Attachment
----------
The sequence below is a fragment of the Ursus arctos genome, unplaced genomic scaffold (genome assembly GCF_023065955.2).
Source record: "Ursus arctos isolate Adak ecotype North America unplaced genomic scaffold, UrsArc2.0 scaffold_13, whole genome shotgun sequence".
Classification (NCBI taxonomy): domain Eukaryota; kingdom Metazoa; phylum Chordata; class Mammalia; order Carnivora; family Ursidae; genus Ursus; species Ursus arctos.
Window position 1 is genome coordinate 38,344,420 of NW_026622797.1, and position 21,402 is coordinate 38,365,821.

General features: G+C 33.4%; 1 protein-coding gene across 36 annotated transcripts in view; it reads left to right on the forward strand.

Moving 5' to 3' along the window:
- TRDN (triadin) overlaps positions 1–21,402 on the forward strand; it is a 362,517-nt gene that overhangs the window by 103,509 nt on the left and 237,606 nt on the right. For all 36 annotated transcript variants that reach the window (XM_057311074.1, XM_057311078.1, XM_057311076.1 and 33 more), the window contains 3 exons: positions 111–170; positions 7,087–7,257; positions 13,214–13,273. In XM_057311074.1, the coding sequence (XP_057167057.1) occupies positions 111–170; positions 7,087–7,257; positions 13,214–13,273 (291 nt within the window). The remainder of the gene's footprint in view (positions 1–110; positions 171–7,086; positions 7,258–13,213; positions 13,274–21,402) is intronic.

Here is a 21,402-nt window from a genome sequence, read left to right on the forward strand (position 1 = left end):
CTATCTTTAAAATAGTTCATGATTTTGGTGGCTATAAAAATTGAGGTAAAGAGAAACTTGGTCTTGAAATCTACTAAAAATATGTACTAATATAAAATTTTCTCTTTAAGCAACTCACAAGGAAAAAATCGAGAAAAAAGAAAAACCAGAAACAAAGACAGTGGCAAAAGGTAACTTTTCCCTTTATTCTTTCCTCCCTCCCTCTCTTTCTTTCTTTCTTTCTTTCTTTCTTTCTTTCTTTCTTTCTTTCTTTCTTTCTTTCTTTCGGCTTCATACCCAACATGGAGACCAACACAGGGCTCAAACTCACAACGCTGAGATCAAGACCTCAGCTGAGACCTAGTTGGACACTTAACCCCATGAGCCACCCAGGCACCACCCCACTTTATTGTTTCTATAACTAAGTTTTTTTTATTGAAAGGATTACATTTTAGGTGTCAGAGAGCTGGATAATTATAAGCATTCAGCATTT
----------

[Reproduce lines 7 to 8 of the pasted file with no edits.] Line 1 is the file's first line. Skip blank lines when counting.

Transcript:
- TRDN (triadin) overlaps positions 1–21,402 on the forward strand; it is a 362,517-nt gene that overhangs the window by 103,509 nt on the left and 237,606 nt on the right. For all 36 annotated transcript variants that reach the window (XM_057311074.1, XM_057311078.1, XM_057311076.1 and 33 more), the window contains 3 exons: positions 111–170; positions 7,087–7,257; positions 13,214–13,273. In XM_057311074.1, the coding sequence (XP_057167057.1) occupies positions 111–170; positions 7,087–7,257; positions 13,214–13,273 (291 nt within the window). The remainder of the gene's footprint in view (positions 1–110; positions 171–7,086; positions 7,258–13,213; positions 13,274–21,402) is intronic.

Here is a 21,402-nt window from a genome sequence, read left to right on the forward strand (position 1 = left end):